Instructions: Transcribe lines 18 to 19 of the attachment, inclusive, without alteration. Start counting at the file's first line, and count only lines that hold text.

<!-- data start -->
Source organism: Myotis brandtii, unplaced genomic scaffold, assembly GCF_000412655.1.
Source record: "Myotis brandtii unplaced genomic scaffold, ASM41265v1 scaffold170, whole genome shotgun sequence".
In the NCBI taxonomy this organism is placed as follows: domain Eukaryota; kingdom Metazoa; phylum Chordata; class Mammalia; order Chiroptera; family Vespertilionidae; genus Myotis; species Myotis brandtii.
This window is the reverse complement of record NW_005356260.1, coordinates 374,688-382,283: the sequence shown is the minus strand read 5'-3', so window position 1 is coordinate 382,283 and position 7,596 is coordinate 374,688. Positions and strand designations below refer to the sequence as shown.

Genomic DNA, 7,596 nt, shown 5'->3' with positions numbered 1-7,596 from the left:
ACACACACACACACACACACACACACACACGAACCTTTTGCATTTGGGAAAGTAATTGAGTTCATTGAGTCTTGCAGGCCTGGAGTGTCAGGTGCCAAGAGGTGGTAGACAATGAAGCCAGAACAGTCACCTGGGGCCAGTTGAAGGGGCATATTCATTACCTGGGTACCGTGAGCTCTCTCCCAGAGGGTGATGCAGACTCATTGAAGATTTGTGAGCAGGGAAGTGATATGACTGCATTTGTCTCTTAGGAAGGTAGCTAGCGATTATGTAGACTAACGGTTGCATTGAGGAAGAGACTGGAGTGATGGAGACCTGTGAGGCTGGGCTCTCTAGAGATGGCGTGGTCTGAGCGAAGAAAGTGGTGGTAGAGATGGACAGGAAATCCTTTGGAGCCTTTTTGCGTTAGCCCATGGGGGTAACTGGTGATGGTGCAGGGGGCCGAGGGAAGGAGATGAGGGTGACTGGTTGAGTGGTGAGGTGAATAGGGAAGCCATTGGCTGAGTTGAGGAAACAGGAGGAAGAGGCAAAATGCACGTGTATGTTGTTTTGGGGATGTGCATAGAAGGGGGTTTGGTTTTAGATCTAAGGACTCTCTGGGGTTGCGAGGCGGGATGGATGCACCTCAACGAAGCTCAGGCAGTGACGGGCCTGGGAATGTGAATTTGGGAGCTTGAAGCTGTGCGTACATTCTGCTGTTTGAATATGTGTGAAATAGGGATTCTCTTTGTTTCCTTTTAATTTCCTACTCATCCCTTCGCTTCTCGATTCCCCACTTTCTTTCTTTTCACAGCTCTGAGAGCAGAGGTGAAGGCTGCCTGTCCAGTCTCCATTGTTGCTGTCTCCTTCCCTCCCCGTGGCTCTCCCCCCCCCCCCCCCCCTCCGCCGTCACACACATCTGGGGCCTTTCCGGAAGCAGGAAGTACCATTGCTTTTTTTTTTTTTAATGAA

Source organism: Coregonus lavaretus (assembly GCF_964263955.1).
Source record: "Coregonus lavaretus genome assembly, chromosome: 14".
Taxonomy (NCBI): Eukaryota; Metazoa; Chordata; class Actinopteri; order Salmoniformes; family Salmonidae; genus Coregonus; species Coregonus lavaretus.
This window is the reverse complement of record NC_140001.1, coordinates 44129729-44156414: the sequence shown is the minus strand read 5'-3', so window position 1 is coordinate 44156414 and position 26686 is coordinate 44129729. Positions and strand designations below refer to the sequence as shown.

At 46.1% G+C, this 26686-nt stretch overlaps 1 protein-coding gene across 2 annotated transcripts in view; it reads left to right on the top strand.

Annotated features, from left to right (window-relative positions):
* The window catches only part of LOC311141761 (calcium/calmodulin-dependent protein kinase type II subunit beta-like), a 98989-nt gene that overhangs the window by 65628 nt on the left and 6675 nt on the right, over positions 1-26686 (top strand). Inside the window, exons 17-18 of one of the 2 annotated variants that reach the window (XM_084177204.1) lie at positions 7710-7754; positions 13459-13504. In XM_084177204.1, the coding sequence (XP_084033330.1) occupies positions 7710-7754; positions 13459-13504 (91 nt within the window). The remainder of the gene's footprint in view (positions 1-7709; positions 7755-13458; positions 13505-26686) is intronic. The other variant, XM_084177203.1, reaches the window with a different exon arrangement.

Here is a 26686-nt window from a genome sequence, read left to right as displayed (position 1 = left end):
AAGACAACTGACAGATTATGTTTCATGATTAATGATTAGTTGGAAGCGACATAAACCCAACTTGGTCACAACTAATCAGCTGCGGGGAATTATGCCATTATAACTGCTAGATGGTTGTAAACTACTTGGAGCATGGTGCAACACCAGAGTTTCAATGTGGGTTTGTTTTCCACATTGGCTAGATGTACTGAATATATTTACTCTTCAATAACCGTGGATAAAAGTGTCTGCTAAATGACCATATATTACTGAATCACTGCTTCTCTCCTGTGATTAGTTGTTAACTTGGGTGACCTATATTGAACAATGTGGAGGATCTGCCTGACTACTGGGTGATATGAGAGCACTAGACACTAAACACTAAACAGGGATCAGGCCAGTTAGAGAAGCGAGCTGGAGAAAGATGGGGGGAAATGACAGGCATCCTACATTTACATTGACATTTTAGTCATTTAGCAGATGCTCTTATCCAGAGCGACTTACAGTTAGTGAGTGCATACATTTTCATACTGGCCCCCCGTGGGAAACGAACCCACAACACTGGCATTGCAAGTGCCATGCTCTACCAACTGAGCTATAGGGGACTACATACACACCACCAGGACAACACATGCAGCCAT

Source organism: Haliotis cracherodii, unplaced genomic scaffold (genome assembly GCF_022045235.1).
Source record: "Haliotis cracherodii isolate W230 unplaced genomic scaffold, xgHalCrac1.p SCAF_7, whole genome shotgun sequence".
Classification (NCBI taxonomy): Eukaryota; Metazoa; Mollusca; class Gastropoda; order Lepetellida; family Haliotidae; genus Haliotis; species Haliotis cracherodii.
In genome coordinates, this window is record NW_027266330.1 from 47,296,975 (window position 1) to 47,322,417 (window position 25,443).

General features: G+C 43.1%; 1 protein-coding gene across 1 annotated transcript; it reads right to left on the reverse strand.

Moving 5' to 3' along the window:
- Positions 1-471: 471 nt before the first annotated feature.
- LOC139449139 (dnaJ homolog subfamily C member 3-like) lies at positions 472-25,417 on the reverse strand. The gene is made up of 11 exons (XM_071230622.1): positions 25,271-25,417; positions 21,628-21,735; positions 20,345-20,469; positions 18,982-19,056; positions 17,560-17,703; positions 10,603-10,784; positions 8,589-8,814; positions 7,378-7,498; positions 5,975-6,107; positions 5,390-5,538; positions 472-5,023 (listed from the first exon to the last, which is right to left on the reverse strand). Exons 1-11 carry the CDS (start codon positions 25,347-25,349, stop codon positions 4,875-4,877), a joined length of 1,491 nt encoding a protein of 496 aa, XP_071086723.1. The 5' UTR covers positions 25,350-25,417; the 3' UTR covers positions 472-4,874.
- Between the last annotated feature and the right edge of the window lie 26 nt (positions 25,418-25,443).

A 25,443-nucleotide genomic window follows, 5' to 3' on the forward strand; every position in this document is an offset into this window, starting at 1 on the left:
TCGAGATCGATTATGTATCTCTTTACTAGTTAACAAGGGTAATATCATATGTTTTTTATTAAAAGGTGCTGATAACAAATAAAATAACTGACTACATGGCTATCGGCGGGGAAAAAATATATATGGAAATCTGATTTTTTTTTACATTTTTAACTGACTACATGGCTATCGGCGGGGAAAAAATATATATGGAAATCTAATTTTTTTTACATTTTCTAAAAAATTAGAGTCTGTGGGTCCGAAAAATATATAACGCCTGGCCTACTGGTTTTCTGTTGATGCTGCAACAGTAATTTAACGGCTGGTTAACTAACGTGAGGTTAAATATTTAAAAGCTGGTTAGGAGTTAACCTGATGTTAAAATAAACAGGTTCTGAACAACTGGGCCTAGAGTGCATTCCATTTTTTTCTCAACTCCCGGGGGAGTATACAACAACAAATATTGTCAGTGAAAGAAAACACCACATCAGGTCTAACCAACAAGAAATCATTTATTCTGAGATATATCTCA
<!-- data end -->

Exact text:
Classification (NCBI taxonomy): Eukaryota; Metazoa; Mollusca; class Gastropoda; order Lepetellida; family Haliotidae; genus Haliotis; species Haliotis cracherodii.
In genome coordinates, this window is record NW_027266330.1 from 47,296,975 (window position 1) to 47,322,417 (window position 25,443).